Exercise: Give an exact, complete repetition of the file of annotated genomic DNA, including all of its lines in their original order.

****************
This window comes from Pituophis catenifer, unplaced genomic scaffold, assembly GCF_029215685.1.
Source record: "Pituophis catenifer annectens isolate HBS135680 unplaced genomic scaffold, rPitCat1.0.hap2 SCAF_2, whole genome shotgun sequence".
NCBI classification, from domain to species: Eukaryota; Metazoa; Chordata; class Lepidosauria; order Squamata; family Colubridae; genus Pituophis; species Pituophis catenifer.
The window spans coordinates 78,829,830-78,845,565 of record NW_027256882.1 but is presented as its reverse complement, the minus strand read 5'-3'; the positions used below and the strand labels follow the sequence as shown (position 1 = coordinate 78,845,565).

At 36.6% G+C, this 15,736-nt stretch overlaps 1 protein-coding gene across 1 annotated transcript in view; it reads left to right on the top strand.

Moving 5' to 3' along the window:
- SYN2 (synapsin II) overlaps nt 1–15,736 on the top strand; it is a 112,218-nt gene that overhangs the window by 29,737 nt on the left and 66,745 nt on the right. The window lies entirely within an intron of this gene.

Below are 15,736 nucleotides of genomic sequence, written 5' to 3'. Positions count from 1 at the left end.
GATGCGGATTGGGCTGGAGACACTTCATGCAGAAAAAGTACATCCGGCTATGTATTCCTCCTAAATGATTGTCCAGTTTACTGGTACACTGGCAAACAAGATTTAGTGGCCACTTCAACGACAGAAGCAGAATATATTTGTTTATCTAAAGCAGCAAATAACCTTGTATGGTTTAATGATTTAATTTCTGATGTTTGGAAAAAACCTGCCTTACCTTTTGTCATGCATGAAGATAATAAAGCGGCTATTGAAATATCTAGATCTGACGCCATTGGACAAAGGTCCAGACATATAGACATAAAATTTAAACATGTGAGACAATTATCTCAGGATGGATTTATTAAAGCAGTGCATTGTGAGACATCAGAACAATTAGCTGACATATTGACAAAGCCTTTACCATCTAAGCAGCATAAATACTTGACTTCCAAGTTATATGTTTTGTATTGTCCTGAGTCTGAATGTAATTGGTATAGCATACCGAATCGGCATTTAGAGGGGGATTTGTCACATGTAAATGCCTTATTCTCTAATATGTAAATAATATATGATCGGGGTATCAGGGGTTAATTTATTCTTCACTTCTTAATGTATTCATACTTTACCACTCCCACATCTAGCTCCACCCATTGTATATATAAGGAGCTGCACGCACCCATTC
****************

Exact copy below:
This window comes from Pituophis catenifer, unplaced genomic scaffold, assembly GCF_029215685.1.
Source record: "Pituophis catenifer annectens isolate HBS135680 unplaced genomic scaffold, rPitCat1.0.hap2 SCAF_2, whole genome shotgun sequence".
NCBI classification, from domain to species: Eukaryota; Metazoa; Chordata; class Lepidosauria; order Squamata; family Colubridae; genus Pituophis; species Pituophis catenifer.
The window spans coordinates 78,829,830-78,845,565 of record NW_027256882.1 but is presented as its reverse complement, the minus strand read 5'-3'; the positions used below and the strand labels follow the sequence as shown (position 1 = coordinate 78,845,565).

At 36.6% G+C, this 15,736-nt stretch overlaps 1 protein-coding gene across 1 annotated transcript in view; it reads left to right on the top strand.

Moving 5' to 3' along the window:
- SYN2 (synapsin II) overlaps nt 1–15,736 on the top strand; it is a 112,218-nt gene that overhangs the window by 29,737 nt on the left and 66,745 nt on the right. The window lies entirely within an intron of this gene.

Below are 15,736 nucleotides of genomic sequence, written 5' to 3'. Positions count from 1 at the left end.
GATGCGGATTGGGCTGGAGACACTTCATGCAGAAAAAGTACATCCGGCTATGTATTCCTCCTAAATGATTGTCCAGTTTACTGGTACACTGGCAAACAAGATTTAGTGGCCACTTCAACGACAGAAGCAGAATATATTTGTTTATCTAAAGCAGCAAATAACCTTGTATGGTTTAATGATTTAATTTCTGATGTTTGGAAAAAACCTGCCTTACCTTTTGTCATGCATGAAGATAATAAAGCGGCTATTGAAATATCTAGATCTGACGCCATTGGACAAAGGTCCAGACATATAGACATAAAATTTAAACATGTGAGACAATTATCTCAGGATGGATTTATTAAAGCAGTGCATTGTGAGACATCAGAACAATTAGCTGACATATTGACAAAGCCTTTACCATCTAAGCAGCATAAATACTTGACTTCCAAGTTATATGTTTTGTATTGTCCTGAGTCTGAATGTAATTGGTATAGCATACCGAATCGGCATTTAGAGGGGGATTTGTCACATGTAAATGCCTTATTCTCTAATATGTAAATAATATATGATCGGGGTATCAGGGGTTAATTTATTCTTCACTTCTTAATGTATTCATACTTTACCACTCCCACATCTAGCTCCACCCATTGTATATATAAGGAGCTGCACGCACCCATTC